The New Orleans Saints outplayed the Indianapolis Colts. Drew Brees outplayed Peyton Manning. Gregg Williams’ guys outplayed Larry Coyer’s’ guys. The Colts led 10-0, but were outscored 31-7 for the rest of the game.
On this historic night, Jim Nance twice mentioned the 1987 Washington Redskins, but was so overcome by the disease that he could not mention the name of the architect of that win – Doug Williams. Williams overcame a 10 point deficit against a “Golden Boy” (John Elway) and had one of the greatest Super Bowl performances of all time.
The Saints deserve a lot of credit for building the type of team that is more balanced than the experts think…more experienced, and just a bit tougher. For all the pomp and circumstance surrounding largely one-dimensional offenses run by Tom Brady and Peyton Manning, both the Patriots and Colts were only able to muster 17 points.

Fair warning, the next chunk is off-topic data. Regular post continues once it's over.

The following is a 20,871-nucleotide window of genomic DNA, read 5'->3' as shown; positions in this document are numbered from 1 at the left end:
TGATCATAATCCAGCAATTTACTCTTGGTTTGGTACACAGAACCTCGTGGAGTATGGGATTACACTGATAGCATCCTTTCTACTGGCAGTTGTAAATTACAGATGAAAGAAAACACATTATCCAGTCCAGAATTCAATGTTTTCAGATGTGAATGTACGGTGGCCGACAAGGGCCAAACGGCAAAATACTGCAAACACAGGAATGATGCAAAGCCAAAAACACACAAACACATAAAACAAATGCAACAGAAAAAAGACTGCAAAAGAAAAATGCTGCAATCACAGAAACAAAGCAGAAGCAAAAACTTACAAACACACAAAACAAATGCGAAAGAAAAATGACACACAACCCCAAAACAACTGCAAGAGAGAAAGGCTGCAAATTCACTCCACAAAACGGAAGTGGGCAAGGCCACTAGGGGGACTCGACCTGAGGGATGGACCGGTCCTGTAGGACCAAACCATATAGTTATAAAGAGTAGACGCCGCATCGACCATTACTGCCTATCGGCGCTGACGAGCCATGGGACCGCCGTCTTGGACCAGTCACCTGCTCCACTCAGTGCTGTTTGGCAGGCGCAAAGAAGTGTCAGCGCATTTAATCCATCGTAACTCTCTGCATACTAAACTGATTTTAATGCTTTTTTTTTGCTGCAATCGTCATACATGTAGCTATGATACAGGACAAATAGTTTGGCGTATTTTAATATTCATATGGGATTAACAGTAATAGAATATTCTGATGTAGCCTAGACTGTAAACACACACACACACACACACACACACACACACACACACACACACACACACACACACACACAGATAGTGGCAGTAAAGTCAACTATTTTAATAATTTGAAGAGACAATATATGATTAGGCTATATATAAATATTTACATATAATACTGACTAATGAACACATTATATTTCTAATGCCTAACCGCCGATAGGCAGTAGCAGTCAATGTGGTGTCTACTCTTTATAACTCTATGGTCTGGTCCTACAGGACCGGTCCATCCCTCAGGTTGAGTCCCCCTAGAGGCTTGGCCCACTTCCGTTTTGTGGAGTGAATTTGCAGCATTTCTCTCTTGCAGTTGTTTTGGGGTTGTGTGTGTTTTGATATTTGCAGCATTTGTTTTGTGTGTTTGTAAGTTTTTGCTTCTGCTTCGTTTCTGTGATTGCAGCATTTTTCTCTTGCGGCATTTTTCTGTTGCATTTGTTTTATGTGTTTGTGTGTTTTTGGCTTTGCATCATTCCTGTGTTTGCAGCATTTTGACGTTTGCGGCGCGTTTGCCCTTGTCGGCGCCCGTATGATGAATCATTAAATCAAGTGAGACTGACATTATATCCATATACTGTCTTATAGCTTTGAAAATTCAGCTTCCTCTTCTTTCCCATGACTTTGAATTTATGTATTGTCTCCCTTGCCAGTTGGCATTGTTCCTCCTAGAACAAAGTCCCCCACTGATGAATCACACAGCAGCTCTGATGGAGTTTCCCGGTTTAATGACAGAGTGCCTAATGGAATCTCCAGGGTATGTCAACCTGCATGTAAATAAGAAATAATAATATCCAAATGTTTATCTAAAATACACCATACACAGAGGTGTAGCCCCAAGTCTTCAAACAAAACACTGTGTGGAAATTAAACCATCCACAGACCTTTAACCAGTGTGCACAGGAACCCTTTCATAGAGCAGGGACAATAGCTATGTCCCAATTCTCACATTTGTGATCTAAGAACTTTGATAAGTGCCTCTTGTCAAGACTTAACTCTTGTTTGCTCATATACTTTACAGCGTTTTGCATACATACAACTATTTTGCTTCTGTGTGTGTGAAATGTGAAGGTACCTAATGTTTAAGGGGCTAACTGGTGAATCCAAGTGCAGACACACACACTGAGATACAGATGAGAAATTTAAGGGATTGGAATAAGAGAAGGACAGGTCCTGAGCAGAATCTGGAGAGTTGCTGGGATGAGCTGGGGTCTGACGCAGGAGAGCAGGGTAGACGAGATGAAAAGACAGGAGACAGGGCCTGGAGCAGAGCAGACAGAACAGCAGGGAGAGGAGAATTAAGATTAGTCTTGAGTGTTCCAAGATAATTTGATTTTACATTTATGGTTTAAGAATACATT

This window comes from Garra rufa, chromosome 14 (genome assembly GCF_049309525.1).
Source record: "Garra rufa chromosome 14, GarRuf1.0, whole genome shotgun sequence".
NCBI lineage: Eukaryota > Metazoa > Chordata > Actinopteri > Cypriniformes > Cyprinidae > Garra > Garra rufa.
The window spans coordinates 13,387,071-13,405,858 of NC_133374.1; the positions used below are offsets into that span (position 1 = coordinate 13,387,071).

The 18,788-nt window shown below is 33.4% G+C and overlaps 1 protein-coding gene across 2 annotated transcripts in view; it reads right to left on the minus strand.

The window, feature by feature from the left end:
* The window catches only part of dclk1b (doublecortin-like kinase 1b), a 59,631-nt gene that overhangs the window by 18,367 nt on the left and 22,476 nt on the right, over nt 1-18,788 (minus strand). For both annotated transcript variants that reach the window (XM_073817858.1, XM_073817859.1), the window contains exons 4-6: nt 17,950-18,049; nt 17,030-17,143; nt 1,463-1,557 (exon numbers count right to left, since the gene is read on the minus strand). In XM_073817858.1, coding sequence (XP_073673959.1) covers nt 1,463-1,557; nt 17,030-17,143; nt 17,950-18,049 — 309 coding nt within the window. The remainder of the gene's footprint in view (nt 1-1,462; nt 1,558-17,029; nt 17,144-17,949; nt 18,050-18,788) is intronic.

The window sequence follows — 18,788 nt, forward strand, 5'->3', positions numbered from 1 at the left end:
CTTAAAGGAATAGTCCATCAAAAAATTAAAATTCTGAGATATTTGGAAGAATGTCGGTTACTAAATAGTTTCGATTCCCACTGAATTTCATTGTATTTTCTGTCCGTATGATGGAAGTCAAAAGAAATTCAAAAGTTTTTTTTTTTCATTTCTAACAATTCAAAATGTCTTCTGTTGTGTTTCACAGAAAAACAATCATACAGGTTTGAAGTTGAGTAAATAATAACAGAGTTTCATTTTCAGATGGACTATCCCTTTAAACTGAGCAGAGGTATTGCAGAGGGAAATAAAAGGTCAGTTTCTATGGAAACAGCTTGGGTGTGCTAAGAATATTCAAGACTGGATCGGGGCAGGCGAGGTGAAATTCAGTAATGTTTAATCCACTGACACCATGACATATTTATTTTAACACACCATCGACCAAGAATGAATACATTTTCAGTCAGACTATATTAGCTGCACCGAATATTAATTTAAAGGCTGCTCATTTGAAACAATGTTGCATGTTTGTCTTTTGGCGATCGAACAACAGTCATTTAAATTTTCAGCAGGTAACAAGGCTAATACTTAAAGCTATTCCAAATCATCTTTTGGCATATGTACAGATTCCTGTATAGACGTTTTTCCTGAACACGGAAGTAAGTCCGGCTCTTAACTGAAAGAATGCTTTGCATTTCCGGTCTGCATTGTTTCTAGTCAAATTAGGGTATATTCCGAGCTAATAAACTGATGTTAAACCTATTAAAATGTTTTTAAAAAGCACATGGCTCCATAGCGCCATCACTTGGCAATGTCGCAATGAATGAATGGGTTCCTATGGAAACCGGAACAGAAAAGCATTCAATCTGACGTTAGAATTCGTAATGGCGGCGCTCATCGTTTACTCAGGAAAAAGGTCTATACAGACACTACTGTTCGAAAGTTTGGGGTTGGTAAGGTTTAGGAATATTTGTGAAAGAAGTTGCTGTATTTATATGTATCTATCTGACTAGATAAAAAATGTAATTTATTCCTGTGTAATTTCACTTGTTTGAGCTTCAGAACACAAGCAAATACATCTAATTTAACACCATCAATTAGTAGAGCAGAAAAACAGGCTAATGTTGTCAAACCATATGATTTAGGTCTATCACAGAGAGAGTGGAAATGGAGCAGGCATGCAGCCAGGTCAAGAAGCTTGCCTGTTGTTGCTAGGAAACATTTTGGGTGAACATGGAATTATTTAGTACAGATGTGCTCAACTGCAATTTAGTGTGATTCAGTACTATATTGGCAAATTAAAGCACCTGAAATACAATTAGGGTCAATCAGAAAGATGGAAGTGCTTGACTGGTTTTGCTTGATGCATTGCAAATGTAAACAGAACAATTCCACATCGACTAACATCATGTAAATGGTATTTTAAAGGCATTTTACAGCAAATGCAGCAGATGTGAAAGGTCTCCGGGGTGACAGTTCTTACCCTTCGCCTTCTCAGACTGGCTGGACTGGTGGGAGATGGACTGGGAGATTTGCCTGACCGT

That defense played better than I thought they could, but they gave us a glimpse of what was possible earlier this season. On offense, the Saints simply did what they do. The Saints were clearly the best team tonite.
END NOTE: It is ironic that in the past two seasons, where the Super Bowl featured three of the most prolific offensive teams in recent memory, the games have been decided (in large part) by interceptions returned for touchdowns. That the passers were Kurt Warner and Peyton Manning makes this fact all the more intriguing. Both were intercepted trying to make quick throws to the left side against a blitz. Both quarterbacks were targeting a favorite receiver on a route to the inside that was successfully read and jumped by the defense.